Leading Edge in Construction Technology, but not Contracts
I recently read a contractual article in one of the major Middle East construction industry magazines. It took me a while to realise what the author was talking about, but it eventually dawned on me that he was using references from the FIDIC 1987 construction contract. The 1987 contract is over 30 years old and was superseded 20 years ago by the FIDIC rainbow suite. Whilst I have to criticise the author for not bringing his subject up to date, it is not an unusual occurrence for construction contracts to be entered into based on the 1987 contract and in fact, over the past couple of years I have been involved with several projects on which this form is still being used.
Given the leading edge of construction design and technology used in the Middle East and particularly the Gulf countries over the past couple of decades, I would suggest that if anyone suggested to an Employer that they should revert to 1980’s construction design and technology they would be laughed at. Why then, do Employers not adopt such an attitude when selecting an appropriate form of contract?
The FIDIC contracts were revised in 1999 to introduce improvements and to keep in line with modern procurement methods and it was also made more equitable by a more balanced sharing of risks between the parties. So why not use the latest version? I have my own theories on this matter.
Firstly, people generally don’t like change, so they are more comfortable remaining with something that they are familiar rather than learning something new. But come on – it’s been 20 years since the rainbow suite was published. Surely that is enough time to become familiar with the latest versions and train staff on its use? Engineers and Project Managers should be advising Employers on such matters.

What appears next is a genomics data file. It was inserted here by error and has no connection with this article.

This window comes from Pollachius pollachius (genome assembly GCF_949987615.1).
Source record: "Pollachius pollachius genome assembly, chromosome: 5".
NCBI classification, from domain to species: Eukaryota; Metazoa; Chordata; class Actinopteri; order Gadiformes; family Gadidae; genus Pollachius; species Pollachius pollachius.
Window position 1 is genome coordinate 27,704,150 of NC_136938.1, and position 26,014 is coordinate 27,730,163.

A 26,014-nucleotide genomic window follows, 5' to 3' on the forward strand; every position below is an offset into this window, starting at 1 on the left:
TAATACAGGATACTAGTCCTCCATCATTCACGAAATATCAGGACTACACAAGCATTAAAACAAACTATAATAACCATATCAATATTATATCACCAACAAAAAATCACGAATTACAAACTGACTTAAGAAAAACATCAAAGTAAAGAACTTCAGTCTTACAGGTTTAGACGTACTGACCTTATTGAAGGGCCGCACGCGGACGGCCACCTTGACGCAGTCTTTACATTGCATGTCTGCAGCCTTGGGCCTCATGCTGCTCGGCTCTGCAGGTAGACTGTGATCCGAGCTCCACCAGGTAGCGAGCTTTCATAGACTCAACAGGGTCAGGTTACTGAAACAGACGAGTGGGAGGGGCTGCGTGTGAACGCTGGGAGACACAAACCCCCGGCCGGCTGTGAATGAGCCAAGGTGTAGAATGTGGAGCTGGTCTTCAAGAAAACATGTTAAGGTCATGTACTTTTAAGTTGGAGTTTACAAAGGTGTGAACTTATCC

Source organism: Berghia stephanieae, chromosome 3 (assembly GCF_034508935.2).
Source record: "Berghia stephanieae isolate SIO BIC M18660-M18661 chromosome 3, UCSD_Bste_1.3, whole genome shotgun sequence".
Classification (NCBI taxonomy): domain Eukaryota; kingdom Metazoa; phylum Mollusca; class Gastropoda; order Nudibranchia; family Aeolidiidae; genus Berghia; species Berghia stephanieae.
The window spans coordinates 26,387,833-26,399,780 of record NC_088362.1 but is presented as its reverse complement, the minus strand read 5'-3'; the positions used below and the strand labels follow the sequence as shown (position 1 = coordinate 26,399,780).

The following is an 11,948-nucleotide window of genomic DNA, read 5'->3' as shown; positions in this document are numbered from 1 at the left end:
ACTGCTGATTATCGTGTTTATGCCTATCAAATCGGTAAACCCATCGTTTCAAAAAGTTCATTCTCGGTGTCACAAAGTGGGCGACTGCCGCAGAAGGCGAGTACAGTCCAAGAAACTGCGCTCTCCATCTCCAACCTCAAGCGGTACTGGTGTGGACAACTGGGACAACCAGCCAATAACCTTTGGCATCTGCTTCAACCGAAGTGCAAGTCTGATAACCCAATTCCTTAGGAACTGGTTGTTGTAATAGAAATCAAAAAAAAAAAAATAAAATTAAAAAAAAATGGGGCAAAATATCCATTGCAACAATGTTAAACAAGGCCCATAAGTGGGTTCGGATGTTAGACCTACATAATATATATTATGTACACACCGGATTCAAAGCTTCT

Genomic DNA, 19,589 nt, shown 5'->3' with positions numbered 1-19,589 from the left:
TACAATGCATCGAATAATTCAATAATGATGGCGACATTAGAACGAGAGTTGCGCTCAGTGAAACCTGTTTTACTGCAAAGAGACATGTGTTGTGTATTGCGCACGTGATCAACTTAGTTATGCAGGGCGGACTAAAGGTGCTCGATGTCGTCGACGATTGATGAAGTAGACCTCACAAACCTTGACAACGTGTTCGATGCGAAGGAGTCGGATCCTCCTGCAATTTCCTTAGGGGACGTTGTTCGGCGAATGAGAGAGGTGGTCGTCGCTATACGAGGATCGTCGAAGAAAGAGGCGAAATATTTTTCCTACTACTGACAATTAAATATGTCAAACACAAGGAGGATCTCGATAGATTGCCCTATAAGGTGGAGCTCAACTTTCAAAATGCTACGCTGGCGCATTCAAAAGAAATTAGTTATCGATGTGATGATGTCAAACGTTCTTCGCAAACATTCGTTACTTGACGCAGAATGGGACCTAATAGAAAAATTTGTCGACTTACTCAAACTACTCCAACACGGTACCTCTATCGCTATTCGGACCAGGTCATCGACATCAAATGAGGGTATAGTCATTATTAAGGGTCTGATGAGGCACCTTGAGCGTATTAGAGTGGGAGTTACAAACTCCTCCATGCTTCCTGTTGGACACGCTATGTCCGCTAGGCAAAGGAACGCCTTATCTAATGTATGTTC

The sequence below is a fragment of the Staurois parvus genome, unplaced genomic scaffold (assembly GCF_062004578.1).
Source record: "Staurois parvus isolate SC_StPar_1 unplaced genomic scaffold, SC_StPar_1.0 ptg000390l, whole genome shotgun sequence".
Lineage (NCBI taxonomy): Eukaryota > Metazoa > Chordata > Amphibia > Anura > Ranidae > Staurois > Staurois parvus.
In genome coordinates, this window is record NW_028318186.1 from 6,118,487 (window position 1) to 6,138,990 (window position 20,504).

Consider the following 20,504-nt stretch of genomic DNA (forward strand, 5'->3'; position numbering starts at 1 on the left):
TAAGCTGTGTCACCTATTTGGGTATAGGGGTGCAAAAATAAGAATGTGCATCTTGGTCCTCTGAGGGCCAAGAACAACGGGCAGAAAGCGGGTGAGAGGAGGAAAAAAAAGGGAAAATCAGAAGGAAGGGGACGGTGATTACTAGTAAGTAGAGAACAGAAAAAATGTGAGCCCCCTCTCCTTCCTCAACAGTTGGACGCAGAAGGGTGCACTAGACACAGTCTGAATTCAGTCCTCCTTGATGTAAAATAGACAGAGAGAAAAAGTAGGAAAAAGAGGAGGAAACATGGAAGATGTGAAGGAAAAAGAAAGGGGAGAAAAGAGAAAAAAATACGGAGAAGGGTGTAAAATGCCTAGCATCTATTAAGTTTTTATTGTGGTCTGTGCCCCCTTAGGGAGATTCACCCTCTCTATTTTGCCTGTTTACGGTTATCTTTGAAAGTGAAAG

Secondly, consultants and Employers possibly don’t like the idea of equitable contracts. This is evident due to the propensity to delete the dispute adjudication board requirements from the 1999 FIDIC contracts when they are used and change the balance of risk significantly from the standard FIDIC contracts. In my opinion, the unfair treatment of contractors by Employers and consultants is one of the main reasons why the Middle East has been a hot bed for arbitration for several years.
The FIDIC 1999 suite of contracts were revised again in 2017. It is a disturbing thought for me to consider that, based on past performance, by the time that the latest versions have been adopted in the Middle East, I may no longer be around to see them in use!
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